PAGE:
Tag Archives: Southwestern United States

Nature, Sage to Meadow, and my novel

Hopi-tended corn plants. Photo relayed by Kiara Shanice, FB post, 2020

To all my Sage to Meadow followers! I am pleased to announce to you the Jack Matthews, PhD, Author Page for my novels.

So much of my blogging on Sage to Meadow–in fact, nearly all of it–concerns humanity’s relationship to nature on a concrete level: grasses, birds, water, sky, trees, flowers.

I continue those themes on my Author Page.

As I have written in My About page on Sage to Meadow, “What I seek to accomplish in Sage to Meadow blog is to write about nature, wild and domesticated living things, people that live with the land and the constant cycles of the seasons that envelop our lives.” In novelistic form, I will continue working with those themes. For example, here is a quote from Death at La Osa, my first novel of the River Who Knows? cycle.

“Quail Looks Away set her pails down and attended the words as best she could understand.  A sudden wind blew dust across the plaza and stirred the cottonwood trees along the river, the leaves rattling softly when green and luscious and filled with moisture.  Yellowed leaves fell with the wind.  Soon all cottonwood leaves would turn yellow, falling in the stream and collecting along the banks.  Quail would swish away the leaves with her hand to get un-leaved water for her kitchen.  Rio Tulona was also called Rio Cottonwood, for along its banks, leaves carpeted the ground.”

I think you can see how I have carried the themes of Sage to Meadow over to my Author Page.

Please take a moment and visit my Author Page and look at Chapter 1 of the novel, Death at La Osa, set in northern New Mexico with its desert mesas and high country of the Sangre de Cristos and Tusas Mountains. Sign up for the Author Page and get new posts and the news.

Best wishes,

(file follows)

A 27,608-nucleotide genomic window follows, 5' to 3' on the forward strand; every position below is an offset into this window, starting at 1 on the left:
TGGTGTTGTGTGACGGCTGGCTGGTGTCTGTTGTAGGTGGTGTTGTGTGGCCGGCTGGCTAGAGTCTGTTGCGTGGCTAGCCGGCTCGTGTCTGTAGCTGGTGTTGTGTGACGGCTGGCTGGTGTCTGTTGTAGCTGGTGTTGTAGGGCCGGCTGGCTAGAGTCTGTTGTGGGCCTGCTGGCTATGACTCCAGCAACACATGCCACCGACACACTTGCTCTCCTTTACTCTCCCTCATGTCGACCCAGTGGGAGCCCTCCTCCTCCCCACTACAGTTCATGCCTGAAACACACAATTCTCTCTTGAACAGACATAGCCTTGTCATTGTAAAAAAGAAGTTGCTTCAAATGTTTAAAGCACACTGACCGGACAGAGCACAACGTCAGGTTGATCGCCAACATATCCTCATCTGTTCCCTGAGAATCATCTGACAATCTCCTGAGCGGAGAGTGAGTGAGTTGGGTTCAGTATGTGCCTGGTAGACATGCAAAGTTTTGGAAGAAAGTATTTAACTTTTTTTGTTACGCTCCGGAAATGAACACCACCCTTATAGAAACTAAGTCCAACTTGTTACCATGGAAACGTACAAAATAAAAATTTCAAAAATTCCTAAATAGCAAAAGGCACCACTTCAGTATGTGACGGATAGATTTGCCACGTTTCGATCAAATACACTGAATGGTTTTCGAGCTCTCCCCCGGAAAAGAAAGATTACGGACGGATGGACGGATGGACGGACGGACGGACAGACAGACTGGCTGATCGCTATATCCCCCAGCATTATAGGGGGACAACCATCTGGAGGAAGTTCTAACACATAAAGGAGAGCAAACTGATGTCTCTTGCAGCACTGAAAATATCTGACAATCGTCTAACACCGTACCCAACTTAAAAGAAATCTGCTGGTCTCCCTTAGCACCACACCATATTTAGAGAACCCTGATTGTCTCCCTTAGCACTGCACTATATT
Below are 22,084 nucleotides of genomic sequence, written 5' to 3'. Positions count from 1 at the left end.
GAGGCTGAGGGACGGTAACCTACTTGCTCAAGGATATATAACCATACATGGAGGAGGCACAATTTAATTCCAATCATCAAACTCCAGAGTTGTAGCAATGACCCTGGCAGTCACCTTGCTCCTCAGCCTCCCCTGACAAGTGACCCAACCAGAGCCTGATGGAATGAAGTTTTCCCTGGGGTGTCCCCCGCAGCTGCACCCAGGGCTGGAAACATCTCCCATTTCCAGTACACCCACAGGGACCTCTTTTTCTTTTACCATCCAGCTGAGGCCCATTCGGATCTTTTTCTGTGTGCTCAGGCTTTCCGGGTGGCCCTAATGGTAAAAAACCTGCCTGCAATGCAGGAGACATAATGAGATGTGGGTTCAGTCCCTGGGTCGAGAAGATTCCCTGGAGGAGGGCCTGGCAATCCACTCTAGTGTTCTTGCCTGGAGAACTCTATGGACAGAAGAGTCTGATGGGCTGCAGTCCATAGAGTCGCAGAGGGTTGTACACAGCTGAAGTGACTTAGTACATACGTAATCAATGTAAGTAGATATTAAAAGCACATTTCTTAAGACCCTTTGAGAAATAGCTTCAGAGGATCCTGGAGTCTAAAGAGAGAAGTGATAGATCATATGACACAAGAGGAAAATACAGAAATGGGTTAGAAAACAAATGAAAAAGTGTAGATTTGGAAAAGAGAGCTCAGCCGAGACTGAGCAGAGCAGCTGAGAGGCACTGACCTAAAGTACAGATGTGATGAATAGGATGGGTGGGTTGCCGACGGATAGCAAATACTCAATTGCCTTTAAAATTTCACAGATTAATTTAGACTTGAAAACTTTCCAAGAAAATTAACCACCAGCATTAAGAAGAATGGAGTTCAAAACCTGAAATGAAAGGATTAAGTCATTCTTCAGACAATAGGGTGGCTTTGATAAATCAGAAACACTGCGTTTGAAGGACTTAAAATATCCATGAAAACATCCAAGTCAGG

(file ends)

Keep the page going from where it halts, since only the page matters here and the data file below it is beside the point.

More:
Jack

Rio Pueblo at Palo Flechado Campground. Photo by Jack Matthews, 2013.

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Ristra Thoughts

Pepper ristras adorn roadside markets in New Mexico before the Fall equinox.  Bundles of harvest, early-arriving gifts from Christmas future, ristras symbolize the product of good growth in the high desert country, the earth’s abundance with green and red eruptions.  Unlike other harvest food, the red and green pepper wreaths are hung for celebration as well as convenient spice for stew, meat and vegetables.  When I see ristras, I see New Mexico, the American Southwest and callused hands nurturing soil and weaving garlands, farmers sitting under arbors beside the highway in a hundred places.  Entering winter’s cold after equinox, I know the fruit of the ristra will warm me, warm us, into the day and night on both sides of Christmas with sight and taste for the holiday, table and heart.

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Notes:

I am not getting any kickback from this link The Real Southwest Hatch Chile Pepper Ristras, but it was too good to let pass with this post.  There are probably a number of other links and articles on the web.  I will try to list more ristra links under this post.

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